High-Tech in The Commercial Vehicle Industry
In modern agricultural technology, products without a considerable proportion of software have long since become inconceivable. Current agricultural machinery, and tractors in particular, are usually equipped with a multitude of electronic control units carrying out tasks ranging from engine control via safety-relevant functions to networked agricultural applications. Many of the once purely mechanical control elements have meanwhile been replaced in modern tractors by interactive, graphical displays.
The development of such displays, which in the case of John Deere takes place in Zweibrücken and now also in Kaiserslautern, among other places, entails two different kinds of challenges: Since the displays must take over ever more complex tasks, the complexity of the software to be developed for these purposes also increases. In addition, a series of display variants must be developed for different types of agricultural machinery and different applications. This means that certain parts of the software must be developed and subjected to quality assurance differently depending on the product, which results in increased effort, particularly in terms of maintenance and further development.
In the context of the innovation cluster “Digital Commercial Vehicle Technology” (DNT), John Deere is therefore collaborating closely with the researchers of Fraunhofer IESE, and in doing so, using the benefits offered by the cluster in several ways: As far as content goes, the focus of the cluster is equally divided among the areas of basic research, method development, and application projects. As a strategic partner, John Deere thus does not only make use of the research results of the commercial vehicle cluster regarding customer-specific application projects, but is also able to influence basic research and method development in such a way that, to the highest degree possible, the research results will fit the issues that are relevant for John Deere.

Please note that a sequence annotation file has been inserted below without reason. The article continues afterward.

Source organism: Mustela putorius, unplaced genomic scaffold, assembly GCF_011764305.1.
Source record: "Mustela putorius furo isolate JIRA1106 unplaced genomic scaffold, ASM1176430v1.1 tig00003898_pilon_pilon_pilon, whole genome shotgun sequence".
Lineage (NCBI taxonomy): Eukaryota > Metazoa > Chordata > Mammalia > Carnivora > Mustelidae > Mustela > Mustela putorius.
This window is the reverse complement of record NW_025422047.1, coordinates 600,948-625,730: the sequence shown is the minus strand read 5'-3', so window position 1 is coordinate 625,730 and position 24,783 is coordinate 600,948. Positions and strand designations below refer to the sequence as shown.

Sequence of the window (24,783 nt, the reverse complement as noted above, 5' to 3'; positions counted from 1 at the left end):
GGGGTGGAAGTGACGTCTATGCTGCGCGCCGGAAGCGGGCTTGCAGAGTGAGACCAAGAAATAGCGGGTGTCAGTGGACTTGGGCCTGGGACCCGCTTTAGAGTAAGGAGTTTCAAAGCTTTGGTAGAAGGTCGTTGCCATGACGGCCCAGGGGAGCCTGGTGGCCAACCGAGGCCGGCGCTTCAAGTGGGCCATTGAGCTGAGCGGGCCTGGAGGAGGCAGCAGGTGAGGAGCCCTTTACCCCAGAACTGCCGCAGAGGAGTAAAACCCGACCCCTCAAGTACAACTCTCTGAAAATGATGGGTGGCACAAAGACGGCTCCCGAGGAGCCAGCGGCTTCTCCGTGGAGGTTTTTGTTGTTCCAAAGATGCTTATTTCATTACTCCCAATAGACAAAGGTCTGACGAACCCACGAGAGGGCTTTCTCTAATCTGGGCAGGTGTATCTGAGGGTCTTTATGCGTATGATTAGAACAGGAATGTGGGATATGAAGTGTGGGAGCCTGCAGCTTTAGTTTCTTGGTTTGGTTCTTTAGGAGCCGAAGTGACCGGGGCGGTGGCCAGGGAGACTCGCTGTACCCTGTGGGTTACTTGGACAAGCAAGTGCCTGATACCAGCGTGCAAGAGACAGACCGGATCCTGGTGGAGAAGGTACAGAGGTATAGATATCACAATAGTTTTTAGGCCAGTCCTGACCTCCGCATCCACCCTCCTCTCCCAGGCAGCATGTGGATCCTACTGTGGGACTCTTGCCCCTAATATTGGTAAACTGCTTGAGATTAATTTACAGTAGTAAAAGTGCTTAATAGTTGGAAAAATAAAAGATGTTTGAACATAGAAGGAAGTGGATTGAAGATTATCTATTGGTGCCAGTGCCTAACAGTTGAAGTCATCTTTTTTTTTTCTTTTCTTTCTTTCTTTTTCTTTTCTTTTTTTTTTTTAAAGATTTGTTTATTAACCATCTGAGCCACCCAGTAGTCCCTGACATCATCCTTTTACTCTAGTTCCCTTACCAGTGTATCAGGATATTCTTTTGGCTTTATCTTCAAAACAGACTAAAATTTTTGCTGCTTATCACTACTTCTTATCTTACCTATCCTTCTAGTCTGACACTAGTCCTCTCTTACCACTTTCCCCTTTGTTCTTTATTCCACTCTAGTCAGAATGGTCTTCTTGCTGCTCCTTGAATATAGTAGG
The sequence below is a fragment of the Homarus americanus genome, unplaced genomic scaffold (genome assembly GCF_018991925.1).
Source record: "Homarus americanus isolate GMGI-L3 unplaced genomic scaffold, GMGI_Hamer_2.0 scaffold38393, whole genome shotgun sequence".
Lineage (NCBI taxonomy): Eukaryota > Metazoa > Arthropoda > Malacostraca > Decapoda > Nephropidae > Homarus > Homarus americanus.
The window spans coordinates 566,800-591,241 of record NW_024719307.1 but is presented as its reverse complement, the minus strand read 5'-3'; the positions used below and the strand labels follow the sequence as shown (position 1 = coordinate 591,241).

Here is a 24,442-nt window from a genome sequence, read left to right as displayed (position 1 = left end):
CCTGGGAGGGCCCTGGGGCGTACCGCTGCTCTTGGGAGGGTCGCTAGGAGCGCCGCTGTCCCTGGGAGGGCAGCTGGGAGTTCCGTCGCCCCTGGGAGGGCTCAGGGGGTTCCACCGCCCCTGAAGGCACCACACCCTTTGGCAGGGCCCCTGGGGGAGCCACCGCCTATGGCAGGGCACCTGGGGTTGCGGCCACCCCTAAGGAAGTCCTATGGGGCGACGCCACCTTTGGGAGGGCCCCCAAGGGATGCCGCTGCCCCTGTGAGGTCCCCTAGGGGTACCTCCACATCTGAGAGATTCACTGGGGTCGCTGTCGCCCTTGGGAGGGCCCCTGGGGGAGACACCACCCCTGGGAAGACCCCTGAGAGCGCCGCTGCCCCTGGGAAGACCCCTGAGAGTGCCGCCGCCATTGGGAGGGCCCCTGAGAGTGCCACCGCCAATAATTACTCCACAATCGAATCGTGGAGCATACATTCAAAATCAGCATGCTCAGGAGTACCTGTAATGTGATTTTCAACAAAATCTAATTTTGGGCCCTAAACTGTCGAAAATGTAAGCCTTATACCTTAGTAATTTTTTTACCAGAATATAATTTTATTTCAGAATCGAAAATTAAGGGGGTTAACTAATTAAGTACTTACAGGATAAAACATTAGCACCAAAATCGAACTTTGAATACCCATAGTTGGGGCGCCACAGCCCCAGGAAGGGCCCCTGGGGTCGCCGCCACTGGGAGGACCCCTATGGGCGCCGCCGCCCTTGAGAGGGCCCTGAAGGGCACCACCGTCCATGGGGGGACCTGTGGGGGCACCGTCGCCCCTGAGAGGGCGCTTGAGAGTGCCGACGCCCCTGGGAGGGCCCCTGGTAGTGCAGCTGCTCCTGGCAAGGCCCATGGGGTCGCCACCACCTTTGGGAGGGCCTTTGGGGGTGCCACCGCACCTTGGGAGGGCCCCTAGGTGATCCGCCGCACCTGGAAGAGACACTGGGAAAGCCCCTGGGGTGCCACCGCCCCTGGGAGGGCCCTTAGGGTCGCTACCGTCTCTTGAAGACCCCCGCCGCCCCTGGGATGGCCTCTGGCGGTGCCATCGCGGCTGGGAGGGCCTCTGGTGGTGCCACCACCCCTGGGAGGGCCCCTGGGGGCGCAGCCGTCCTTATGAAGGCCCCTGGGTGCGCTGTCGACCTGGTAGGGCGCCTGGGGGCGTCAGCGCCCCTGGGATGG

In the context of the innovation cluster DNT, the challenges offered by the diversity of variants and the increasing complexity of software were addressed in an application project where the researchers of Fraunhofer IESE and their colleagues from John Deere jointly analyzed the software of modern display systems in terms of their architectures. The methods, techniques, and tools used in this project were developed at Fraunhofer IESE. The analyses made it possible to derive improvement measures based on which both the complexity and the diversity of variants can be managed. John Deere was able to incrementally address the derived improvement measures with the aid of Fraunhofer tools.